We present near-infrared (NIR) adaptive optics imaging obtained with VLT/NACO and optical spectroscopy from the Southern African Large Telescope (SALT) of a luminous infrared galaxy (LIRG) IRAS 19115-2124. These data are combined with archival HST imaging and Spitzer imaging and spectroscopy, allowing us to study this disturbed interacting/merging galaxy, dubbed the Bird, in extraordinary detail. In particular, the data reveal a triple system where the LIRG phenomenon is dominated by the smallest of the components.
One nucleus is a regular barred spiral with significant rotation, while another is highly disturbed with a surface brightness distribution intermediate to that of disk and bulge systems, and hints of remaining arm/bar structure. We derive dynamical masses in the range 3-7x10^10 M_solar for both. The third component appears to be a 1-2x10^10 M_solar mass irregular galaxy. The total system exhibits HII galaxy-like optical line ratios and strengths, and no evidence for AGN activity is found from optical or mid-infrared data. The star formation rate is estimated to be 190 M_solar/yr. We search for SNe, super star clusters, and detect 100-300 km/s outflowing gas from the Bird. Overall, the Bird shows kinematic, dynamical, and emission line properties typical for cool ultra luminous IR galaxies. However, the interesting features setting it apart for future studies are its triple merger nature, and the location of its star formation peak - the strongest star formation does not come from the two major K-band nuclei, but from the third irregular component. Aided by simulations, we discuss scenarios where the irregular component is on its first high-speed encounter with the more massive components.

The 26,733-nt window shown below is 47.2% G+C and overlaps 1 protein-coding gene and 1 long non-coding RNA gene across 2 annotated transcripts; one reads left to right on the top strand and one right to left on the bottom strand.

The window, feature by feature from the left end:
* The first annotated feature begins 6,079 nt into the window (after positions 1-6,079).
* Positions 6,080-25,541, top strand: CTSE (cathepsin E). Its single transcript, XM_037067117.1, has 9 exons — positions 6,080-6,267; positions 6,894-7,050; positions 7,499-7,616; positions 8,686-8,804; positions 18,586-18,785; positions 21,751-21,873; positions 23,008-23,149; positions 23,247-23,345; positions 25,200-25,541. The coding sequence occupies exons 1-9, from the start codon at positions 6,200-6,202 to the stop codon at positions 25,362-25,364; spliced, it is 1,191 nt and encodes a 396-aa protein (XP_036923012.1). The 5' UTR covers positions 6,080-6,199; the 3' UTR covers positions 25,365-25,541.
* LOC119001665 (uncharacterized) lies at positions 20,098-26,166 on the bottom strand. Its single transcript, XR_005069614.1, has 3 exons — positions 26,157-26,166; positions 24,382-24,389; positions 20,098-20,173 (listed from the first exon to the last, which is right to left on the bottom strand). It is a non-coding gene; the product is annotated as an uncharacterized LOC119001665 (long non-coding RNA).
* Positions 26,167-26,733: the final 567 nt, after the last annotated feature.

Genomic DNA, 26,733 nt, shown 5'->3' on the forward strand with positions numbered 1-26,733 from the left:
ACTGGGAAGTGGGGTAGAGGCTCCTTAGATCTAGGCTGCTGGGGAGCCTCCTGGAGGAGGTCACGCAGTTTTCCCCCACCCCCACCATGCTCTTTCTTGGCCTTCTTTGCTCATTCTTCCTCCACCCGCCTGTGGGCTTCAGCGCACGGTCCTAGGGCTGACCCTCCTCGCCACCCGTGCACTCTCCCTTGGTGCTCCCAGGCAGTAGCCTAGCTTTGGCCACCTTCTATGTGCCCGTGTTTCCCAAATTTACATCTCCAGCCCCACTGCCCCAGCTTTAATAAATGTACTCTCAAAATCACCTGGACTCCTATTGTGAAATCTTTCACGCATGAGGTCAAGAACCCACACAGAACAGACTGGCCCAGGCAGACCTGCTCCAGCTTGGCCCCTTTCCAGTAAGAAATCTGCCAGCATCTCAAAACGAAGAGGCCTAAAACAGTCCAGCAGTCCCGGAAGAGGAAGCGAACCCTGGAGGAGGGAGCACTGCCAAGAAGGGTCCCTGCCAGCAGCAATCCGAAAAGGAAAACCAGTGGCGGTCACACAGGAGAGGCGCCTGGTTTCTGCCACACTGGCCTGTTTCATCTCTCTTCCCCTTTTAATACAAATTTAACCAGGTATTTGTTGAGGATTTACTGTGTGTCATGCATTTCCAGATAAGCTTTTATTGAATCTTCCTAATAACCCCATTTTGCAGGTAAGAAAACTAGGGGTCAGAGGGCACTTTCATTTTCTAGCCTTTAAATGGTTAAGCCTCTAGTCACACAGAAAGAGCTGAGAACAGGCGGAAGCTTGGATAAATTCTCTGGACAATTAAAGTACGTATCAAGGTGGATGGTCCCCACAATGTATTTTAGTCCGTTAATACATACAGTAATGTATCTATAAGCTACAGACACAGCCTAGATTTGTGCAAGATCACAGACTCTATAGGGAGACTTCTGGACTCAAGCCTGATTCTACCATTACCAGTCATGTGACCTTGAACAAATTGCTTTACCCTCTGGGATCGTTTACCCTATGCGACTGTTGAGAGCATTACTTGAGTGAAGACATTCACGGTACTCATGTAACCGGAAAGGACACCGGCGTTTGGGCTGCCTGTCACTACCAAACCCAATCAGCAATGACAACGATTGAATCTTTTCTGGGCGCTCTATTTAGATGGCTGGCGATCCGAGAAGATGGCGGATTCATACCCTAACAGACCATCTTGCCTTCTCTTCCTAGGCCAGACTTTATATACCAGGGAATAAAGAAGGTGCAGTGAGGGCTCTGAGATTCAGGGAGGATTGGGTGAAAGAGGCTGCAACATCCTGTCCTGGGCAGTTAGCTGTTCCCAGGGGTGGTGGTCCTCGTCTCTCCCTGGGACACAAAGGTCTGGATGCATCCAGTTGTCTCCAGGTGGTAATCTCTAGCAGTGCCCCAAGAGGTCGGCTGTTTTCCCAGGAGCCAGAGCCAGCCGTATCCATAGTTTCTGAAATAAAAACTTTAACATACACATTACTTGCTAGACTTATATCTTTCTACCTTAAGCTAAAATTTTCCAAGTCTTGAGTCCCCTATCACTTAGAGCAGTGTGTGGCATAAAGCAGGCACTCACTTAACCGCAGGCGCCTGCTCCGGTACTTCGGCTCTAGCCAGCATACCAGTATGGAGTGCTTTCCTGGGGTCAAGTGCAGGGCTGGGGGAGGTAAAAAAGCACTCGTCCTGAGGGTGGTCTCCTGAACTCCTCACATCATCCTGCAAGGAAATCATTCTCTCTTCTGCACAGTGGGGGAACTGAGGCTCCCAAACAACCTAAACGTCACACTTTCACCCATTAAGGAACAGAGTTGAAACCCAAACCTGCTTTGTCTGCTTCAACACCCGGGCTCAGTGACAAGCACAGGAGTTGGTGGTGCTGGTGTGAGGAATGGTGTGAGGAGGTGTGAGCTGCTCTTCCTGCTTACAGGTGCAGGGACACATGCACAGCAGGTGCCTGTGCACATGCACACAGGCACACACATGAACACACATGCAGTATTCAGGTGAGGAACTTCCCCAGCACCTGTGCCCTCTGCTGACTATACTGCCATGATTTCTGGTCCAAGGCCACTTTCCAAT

19 authors. Accepted for publication in Monthly Notices of the Royal Astronomical Society.